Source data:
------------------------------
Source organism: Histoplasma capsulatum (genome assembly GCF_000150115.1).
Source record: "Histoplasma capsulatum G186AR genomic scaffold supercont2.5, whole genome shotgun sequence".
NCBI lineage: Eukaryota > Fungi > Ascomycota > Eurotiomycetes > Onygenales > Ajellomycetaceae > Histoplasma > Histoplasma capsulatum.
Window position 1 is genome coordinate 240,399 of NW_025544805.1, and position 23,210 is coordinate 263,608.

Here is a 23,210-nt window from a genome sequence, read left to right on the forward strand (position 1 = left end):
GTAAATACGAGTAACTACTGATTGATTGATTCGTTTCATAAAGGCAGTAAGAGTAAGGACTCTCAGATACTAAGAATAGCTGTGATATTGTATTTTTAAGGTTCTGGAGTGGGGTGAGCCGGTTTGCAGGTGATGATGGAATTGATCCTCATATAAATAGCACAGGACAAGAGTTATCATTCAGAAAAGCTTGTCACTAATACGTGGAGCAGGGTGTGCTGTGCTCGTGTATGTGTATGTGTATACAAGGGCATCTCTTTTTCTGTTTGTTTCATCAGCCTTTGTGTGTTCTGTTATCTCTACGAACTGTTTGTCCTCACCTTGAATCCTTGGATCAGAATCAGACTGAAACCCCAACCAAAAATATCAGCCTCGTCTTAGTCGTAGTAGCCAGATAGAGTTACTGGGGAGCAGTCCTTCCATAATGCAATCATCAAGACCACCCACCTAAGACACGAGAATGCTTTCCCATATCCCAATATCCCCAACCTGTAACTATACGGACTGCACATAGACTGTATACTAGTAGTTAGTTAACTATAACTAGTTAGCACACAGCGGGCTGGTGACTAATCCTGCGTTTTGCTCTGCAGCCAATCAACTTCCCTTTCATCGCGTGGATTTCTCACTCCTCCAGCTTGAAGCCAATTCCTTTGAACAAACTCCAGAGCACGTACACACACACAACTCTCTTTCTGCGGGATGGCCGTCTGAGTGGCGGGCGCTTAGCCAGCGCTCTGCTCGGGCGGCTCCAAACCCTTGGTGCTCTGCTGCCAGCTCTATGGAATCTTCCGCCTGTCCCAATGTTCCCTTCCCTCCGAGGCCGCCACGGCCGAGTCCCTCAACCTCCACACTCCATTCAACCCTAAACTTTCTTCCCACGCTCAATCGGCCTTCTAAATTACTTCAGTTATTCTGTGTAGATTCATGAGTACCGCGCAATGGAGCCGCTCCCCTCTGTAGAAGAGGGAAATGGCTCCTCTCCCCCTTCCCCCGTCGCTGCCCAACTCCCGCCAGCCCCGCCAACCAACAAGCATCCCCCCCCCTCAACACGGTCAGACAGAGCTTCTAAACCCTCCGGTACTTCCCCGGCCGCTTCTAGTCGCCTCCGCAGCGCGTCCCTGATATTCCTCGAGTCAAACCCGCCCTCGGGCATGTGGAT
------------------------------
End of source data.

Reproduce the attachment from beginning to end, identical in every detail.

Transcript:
Source organism: Histoplasma capsulatum (genome assembly GCF_000150115.1).
Source record: "Histoplasma capsulatum G186AR genomic scaffold supercont2.5, whole genome shotgun sequence".
NCBI lineage: Eukaryota > Fungi > Ascomycota > Eurotiomycetes > Onygenales > Ajellomycetaceae > Histoplasma > Histoplasma capsulatum.
Window position 1 is genome coordinate 240,399 of NW_025544805.1, and position 23,210 is coordinate 263,608.

Here is a 23,210-nt window from a genome sequence, read left to right on the forward strand (position 1 = left end):
GTAAATACGAGTAACTACTGATTGATTGATTCGTTTCATAAAGGCAGTAAGAGTAAGGACTCTCAGATACTAAGAATAGCTGTGATATTGTATTTTTAAGGTTCTGGAGTGGGGTGAGCCGGTTTGCAGGTGATGATGGAATTGATCCTCATATAAATAGCACAGGACAAGAGTTATCATTCAGAAAAGCTTGTCACTAATACGTGGAGCAGGGTGTGCTGTGCTCGTGTATGTGTATGTGTATACAAGGGCATCTCTTTTTCTGTTTGTTTCATCAGCCTTTGTGTGTTCTGTTATCTCTACGAACTGTTTGTCCTCACCTTGAATCCTTGGATCAGAATCAGACTGAAACCCCAACCAAAAATATCAGCCTCGTCTTAGTCGTAGTAGCCAGATAGAGTTACTGGGGAGCAGTCCTTCCATAATGCAATCATCAAGACCACCCACCTAAGACACGAGAATGCTTTCCCATATCCCAATATCCCCAACCTGTAACTATACGGACTGCACATAGACTGTATACTAGTAGTTAGTTAACTATAACTAGTTAGCACACAGCGGGCTGGTGACTAATCCTGCGTTTTGCTCTGCAGCCAATCAACTTCCCTTTCATCGCGTGGATTTCTCACTCCTCCAGCTTGAAGCCAATTCCTTTGAACAAACTCCAGAGCACGTACACACACACAACTCTCTTTCTGCGGGATGGCCGTCTGAGTGGCGGGCGCTTAGCCAGCGCTCTGCTCGGGCGGCTCCAAACCCTTGGTGCTCTGCTGCCAGCTCTATGGAATCTTCCGCCTGTCCCAATGTTCCCTTCCCTCCGAGGCCGCCACGGCCGAGTCCCTCAACCTCCACACTCCATTCAACCCTAAACTTTCTTCCCACGCTCAATCGGCCTTCTAAATTACTTCAGTTATTCTGTGTAGATTCATGAGTACCGCGCAATGGAGCCGCTCCCCTCTGTAGAAGAGGGAAATGGCTCCTCTCCCCCTTCCCCCGTCGCTGCCCAACTCCCGCCAGCCCCGCCAACCAACAAGCATCCCCCCCCCTCAACACGGTCAGACAGAGCTTCTAAACCCTCCGGTACTTCCCCGGCCGCTTCTAGTCGCCTCCGCAGCGCGTCCCTGATATTCCTCGAGTCAAACCCGCCCTCGGGCATGTGGAT